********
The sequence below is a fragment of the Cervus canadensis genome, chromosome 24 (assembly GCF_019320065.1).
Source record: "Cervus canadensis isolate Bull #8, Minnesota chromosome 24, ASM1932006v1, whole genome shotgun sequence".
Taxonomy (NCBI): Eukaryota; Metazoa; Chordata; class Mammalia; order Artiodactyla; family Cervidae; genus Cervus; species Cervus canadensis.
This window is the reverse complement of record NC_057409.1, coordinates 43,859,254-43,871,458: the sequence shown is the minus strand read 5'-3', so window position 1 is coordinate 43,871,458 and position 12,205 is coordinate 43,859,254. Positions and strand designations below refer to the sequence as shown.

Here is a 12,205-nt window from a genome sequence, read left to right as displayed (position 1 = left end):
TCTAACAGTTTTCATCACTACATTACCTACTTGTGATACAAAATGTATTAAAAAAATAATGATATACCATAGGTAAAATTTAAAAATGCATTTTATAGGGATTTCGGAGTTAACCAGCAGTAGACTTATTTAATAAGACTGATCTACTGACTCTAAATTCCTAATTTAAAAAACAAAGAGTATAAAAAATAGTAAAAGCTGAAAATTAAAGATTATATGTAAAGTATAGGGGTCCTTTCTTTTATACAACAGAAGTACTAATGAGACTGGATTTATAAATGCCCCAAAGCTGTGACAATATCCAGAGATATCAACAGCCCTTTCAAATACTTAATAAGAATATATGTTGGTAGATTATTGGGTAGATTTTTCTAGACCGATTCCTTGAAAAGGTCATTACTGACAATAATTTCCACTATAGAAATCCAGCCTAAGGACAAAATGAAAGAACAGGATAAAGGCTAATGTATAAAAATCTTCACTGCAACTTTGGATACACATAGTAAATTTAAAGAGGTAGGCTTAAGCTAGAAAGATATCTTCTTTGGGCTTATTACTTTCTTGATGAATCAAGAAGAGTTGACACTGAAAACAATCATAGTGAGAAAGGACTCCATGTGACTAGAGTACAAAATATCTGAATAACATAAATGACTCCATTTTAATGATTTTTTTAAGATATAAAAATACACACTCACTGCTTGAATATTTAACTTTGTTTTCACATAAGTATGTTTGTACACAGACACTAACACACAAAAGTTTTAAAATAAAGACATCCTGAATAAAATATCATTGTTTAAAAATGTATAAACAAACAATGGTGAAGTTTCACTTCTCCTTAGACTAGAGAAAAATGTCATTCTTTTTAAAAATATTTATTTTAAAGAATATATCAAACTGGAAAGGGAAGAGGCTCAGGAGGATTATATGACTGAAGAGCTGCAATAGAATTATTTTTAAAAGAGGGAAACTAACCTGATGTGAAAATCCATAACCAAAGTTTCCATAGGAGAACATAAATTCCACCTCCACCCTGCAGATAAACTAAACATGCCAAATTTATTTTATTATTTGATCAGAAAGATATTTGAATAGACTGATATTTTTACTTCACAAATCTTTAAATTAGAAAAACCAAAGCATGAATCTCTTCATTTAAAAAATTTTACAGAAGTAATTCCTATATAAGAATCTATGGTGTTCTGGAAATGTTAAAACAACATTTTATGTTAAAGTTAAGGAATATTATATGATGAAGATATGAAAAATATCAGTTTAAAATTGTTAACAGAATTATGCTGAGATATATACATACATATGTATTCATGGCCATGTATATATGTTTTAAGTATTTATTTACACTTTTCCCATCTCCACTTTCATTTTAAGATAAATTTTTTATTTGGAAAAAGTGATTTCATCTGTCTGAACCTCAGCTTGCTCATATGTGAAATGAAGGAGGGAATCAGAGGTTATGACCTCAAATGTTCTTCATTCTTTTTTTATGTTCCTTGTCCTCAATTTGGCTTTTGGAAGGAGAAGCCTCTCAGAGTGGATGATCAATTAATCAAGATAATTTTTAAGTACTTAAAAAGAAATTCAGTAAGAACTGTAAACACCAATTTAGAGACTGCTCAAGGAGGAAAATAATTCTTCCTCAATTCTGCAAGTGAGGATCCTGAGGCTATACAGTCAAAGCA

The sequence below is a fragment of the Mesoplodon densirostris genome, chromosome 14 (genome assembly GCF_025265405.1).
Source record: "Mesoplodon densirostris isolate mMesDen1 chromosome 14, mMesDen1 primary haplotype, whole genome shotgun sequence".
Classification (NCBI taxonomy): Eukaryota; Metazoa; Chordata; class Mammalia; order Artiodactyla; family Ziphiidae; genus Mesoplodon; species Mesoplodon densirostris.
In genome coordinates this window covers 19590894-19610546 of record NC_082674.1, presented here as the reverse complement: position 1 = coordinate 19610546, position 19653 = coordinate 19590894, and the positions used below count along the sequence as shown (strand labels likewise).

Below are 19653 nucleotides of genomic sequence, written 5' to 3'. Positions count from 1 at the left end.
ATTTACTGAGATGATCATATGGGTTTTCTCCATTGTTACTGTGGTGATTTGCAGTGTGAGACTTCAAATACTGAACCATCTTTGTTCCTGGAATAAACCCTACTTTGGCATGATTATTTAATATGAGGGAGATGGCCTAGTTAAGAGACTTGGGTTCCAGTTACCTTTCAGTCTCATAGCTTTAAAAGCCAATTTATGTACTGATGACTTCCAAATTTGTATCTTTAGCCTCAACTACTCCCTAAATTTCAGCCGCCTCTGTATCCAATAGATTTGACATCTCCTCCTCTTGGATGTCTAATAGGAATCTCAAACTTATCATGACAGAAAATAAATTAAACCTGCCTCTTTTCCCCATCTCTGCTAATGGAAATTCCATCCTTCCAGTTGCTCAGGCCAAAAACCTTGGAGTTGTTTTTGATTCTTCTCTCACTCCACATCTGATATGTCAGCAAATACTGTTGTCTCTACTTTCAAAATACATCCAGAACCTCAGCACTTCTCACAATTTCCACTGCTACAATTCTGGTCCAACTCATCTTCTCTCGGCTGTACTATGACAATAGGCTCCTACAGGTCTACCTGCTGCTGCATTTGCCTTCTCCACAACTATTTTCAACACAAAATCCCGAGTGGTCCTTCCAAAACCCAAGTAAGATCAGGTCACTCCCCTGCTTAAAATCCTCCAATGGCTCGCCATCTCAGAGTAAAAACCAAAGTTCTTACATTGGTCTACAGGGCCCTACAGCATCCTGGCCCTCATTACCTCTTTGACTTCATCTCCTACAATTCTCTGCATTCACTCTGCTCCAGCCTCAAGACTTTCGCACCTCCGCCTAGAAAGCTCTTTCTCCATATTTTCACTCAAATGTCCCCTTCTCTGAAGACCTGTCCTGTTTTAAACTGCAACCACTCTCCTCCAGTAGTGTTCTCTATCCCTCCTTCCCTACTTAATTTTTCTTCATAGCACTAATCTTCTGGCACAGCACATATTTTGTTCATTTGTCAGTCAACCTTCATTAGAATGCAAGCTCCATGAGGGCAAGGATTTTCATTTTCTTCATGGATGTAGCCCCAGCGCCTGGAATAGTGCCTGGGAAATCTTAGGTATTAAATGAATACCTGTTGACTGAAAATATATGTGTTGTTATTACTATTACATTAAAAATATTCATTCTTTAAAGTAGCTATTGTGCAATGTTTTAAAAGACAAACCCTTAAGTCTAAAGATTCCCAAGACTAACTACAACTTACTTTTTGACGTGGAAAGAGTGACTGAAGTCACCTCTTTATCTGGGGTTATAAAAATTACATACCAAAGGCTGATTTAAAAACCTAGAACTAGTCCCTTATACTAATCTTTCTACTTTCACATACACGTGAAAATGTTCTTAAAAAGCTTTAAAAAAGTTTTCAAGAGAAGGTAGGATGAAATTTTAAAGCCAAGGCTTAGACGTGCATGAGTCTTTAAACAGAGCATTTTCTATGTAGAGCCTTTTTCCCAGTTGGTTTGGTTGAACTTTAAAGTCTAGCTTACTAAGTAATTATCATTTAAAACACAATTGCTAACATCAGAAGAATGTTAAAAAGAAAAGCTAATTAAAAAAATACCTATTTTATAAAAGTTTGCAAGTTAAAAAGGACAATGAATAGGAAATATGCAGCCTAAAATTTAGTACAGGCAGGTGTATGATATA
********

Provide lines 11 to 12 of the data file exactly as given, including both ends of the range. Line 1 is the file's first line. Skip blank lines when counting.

Below are 19653 nucleotides of genomic sequence, written 5' to 3'. Positions count from 1 at the left end.
ATTTACTGAGATGATCATATGGGTTTTCTCCATTGTTACTGTGGTGATTTGCAGTGTGAGACTTCAAATACTGAACCATCTTTGTTCCTGGAATAAACCCTACTTTGGCATGATTATTTAATATGAGGGAGATGGCCTAGTTAAGAGACTTGGGTTCCAGTTACCTTTCAGTCTCATAGCTTTAAAAGCCAATTTATGTACTGATGACTTCCAAATTTGTATCTTTAGCCTCAACTACTCCCTAAATTTCAGCCGCCTCTGTATCCAATAGATTTGACATCTCCTCCTCTTGGATGTCTAATAGGAATCTCAAACTTATCATGACAGAAAATAAATTAAACCTGCCTCTTTTCCCCATCTCTGCTAATGGAAATTCCATCCTTCCAGTTGCTCAGGCCAAAAACCTTGGAGTTGTTTTTGATTCTTCTCTCACTCCACATCTGATATGTCAGCAAATACTGTTGTCTCTACTTTCAAAATACATCCAGAACCTCAGCACTTCTCACAATTTCCACTGCTACAATTCTGGTCCAACTCATCTTCTCTCGGCTGTACTATGACAATAGGCTCCTACAGGTCTACCTGCTGCTGCATTTGCCTTCTCCACAACTATTTTCAACACAAAATCCCGAGTGGTCCTTCCAAAACCCAAGTAAGATCAGGTCACTCCCCTGCTTAAAATCCTCCAATGGCTCGCCATCTCAGAGTAAAAACCAAAGTTCTTACATTGGTCTACAGGGCCCTACAGCATCCTGGCCCTCATTACCTCTTTGACTTCATCTCCTACAATTCTCTGCATTCACTCTGCTCCAGCCTCAAGACTTTCGCACCTCCGCCTAGAAAGCTCTTTCTCCATATTTTCACTCAAATGTCCCCTTCTCTGAAGACCTGTCCTGTTTTAAACTGCAACCACTCTCCTCCAGTAGTGTTCTCTATCCCTCCTTCCCTACTTAATTTTTCTTCATAGCACTAATCTTCTGGCACAGCACATATTTTGTTCATTTGTCAGTCAACCTTCATTAGAATGCAAGCTCCATGAGGGCAAGGATTTTCATTTTCTTCATGGATGTAGCCCCAGCGCCTGGAATAGTGCCTGGGAAATCTTAGGTATTAAATGAATACCTGTTGACTGAAAATATATGTGTTGTTATTACTATTACATTAAAAATATTCATTCTTTAAAGTAGCTATTGTGCAATGTTTTAAAAGACAAACCCTTAAGTCTAAAGATTCCCAAGACTAACTACAACTTACTTTTTGACGTGGAAAGAGTGACTGAAGTCACCTCTTTATCTGGGGTTATAAAAATTACATACCAAAGGCTGATTTAAAAACCTAGAACTAGTCCCTTATACTAATCTTTCTACTTTCACATACACGTGAAAATGTTCTTAAAAAGCTTTAAAAAAGTTTTCAAGAGAAGGTAGGATGAAATTTTAAAGCCAAGGCTTAGACGTGCATGAGTCTTTAAACAGAGCATTTTCTATGTAGAGCCTTTTTCCCAGTTGGTTTGGTTGAACTTTAAAGTCTAGCTTACTAAGTAATTATCATTTAAAACACAATTGCTAACATCAGAAGAATGTTAAAAAGAAAAGCTAATTAAAAAAATACCTATTTTATAAAAGTTTGCAAGTTAAAAAGGACAATGAATAGGAAATATGCAGCCTAAAATTTAGTACAGGCAGGTGTATGATATA